• Some may produce more Redia, this is however rare
  • Others produce 16 – 20 Cercaria each. These then leave the snail and enter the surrounding water. This Cercaria have tails to help them swim and they leave the snail from 4½ – 7 weeks after infection by miracidia. The Cercaria swims around, and eventually attach themselves to a blade of grass where they develop into a cyst-like phase known as a metacercaria. The latter are ingested by cattle or sheep and the outer case is dissolved away by the animals’ digestive juices, releasing a small immature fluke. The young flukes bore through the gut wall and migrate to the liver on which they feed, causing serious bleeding. Eventually, the flukes enter the bile duct and grow to maturity. Figure 2 gives the Life Cycle of the Fluke.

The liver fluke causes liver damage and the animal loses weight, their condition deteriorates and is generally debilitated.


Bilharzia is a severely debilitating tropical disease. Most adults have or will have the disease in Central Africa. The disease is caused by a parasitic flatworm of which there are two main species, the Schistosoma haematobia and the Schistosoma mansoni.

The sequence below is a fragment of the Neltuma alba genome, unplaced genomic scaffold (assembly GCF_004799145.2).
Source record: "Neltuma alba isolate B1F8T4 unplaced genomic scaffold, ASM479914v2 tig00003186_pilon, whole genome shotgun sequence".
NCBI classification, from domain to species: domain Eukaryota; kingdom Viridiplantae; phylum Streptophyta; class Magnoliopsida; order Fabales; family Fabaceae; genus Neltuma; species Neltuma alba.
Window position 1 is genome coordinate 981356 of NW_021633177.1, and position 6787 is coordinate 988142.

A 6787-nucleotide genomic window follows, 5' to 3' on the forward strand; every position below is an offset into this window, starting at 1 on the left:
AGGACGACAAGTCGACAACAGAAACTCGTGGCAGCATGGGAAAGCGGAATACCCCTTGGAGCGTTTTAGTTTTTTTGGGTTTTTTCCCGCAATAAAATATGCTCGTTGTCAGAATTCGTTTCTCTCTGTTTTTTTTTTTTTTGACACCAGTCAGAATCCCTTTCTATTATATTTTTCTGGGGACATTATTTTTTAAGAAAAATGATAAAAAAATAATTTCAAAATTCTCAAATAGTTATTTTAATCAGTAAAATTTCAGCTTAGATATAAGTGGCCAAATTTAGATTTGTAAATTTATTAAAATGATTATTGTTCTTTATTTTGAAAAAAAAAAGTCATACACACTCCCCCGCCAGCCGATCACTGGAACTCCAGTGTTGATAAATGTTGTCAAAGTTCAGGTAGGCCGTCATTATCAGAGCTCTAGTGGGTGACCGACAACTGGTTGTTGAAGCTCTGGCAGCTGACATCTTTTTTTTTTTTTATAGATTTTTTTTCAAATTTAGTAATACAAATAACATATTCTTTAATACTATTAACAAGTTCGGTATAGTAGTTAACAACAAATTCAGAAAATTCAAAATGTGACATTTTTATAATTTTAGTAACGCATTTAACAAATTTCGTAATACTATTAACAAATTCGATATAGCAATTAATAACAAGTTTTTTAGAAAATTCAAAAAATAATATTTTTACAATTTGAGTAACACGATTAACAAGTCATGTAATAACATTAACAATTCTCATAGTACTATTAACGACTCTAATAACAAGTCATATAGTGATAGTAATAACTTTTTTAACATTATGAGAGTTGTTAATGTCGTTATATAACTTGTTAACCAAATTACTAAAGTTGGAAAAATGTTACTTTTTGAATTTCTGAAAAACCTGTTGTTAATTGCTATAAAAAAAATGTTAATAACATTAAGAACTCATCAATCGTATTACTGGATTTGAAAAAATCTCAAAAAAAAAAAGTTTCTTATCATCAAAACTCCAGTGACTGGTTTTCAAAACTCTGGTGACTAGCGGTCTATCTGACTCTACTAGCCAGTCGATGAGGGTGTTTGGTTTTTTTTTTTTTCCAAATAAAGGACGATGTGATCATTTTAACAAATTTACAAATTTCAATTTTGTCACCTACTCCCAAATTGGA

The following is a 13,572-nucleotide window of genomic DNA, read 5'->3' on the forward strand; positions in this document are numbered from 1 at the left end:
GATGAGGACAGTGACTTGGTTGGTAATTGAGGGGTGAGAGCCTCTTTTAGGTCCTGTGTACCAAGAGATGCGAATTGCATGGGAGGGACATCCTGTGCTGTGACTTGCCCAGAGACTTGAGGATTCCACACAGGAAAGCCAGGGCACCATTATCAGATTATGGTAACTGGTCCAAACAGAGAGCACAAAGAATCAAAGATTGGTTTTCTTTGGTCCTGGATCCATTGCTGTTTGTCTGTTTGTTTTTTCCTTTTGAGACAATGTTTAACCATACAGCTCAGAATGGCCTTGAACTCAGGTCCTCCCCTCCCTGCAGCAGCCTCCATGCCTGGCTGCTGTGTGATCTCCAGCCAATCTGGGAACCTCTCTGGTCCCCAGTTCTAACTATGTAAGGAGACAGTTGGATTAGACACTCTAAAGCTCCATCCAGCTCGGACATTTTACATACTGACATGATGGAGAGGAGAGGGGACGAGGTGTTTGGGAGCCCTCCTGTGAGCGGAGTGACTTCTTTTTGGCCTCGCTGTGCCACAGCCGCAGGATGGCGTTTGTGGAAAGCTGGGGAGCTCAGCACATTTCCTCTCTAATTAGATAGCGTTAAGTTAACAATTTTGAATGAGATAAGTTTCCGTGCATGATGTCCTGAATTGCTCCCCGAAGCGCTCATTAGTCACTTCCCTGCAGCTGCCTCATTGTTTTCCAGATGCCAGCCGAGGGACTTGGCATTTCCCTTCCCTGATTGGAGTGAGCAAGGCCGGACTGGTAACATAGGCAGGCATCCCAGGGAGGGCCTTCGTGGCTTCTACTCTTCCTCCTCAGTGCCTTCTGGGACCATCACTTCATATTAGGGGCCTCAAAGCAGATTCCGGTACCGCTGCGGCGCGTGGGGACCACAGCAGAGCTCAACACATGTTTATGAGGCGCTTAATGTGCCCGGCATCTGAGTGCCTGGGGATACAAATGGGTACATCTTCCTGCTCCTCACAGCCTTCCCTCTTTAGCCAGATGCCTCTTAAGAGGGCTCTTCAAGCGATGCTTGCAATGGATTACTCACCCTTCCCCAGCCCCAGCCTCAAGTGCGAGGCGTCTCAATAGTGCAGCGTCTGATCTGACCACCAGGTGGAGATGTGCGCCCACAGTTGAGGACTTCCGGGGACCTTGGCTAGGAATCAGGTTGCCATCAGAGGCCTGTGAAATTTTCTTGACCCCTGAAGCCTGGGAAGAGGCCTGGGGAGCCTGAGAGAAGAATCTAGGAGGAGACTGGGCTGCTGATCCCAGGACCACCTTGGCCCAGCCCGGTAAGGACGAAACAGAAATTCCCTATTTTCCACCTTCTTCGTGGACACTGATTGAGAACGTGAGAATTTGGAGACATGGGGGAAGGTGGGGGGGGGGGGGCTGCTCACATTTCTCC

These are flukes but differ from Liver Fluke in that the males and females are different worms. Two types of diseases are produced: Bladder disease by s. haematobia and bowel disease by s. mansoni. The life cycle for both species is essentially the same and is as follows:


The adult worms may live up to 30 years in the veins of the urinary bladder or bowels. The female continuously lays eggs which are eventually deposited in the bladder or faeces. On contact with fresh water, the eggs hatch into Miracidia; these then enter a water snail, either as Physapsis spp, (S. haematobia) or Planorbis spp (S.Mansoni). The miracidea enter the snails liver where further development occurs. One miracidium will produce thousands of Cercaria which leave the snail and infect the human host. Cercaria can infect unbroken skin and enter the blood, shedding their tail in the process. They migrate in the blood stream via the heart and lungs to the liver, where they mature into adults. The sexes pair up and travel via the blood to the bladder or the bowels. The whole cycle is then repeated. Refer to Diagramme 3 below.

Figure 3: Bilharzia Life Cycle (Not to scale)


Tapeworms have long ribbon-like bodies which are segmented as can be seen in Figure 4 below. They are the main parasite of mammals. One host can usually support one adult tapeworm at a  time.

Figure 4: The Tape Worm


      Alimentary: relating to nourishment or sustenance.